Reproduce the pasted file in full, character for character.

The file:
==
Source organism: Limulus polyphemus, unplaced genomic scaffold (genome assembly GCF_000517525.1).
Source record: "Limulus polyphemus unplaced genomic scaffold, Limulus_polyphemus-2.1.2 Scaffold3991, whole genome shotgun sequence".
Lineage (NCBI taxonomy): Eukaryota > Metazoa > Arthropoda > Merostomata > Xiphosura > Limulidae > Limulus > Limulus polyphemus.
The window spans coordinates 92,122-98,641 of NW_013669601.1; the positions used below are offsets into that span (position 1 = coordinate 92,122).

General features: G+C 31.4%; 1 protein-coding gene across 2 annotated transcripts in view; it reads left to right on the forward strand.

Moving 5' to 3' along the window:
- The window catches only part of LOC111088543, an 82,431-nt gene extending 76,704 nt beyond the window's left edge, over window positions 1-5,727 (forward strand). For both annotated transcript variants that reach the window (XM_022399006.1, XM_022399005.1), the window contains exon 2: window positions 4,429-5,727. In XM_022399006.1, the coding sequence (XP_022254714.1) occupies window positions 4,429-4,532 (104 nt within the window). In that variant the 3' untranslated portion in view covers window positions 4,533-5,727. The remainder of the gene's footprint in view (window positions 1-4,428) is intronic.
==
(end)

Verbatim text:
Source organism: Limulus polyphemus, unplaced genomic scaffold (genome assembly GCF_000517525.1).
Source record: "Limulus polyphemus unplaced genomic scaffold, Limulus_polyphemus-2.1.2 Scaffold3991, whole genome shotgun sequence".
Lineage (NCBI taxonomy): Eukaryota > Metazoa > Arthropoda > Merostomata > Xiphosura > Limulidae > Limulus > Limulus polyphemus.
The window spans coordinates 92,122-98,641 of NW_013669601.1; the positions used below are offsets into that span (position 1 = coordinate 92,122).

General features: G+C 31.4%; 1 protein-coding gene across 2 annotated transcripts in view; it reads left to right on the forward strand.

Moving 5' to 3' along the window:
- The window catches only part of LOC111088543, an 82,431-nt gene extending 76,704 nt beyond the window's left edge, over window positions 1-5,727 (forward strand). For both annotated transcript variants that reach the window (XM_022399006.1, XM_022399005.1), the window contains exon 2: window positions 4,429-5,727. In XM_022399006.1, the coding sequence (XP_022254714.1) occupies window positions 4,429-4,532 (104 nt within the window). In that variant the 3' untranslated portion in view covers window positions 4,533-5,727. The remainder of the gene's footprint in view (window positions 1-4,428) is intronic.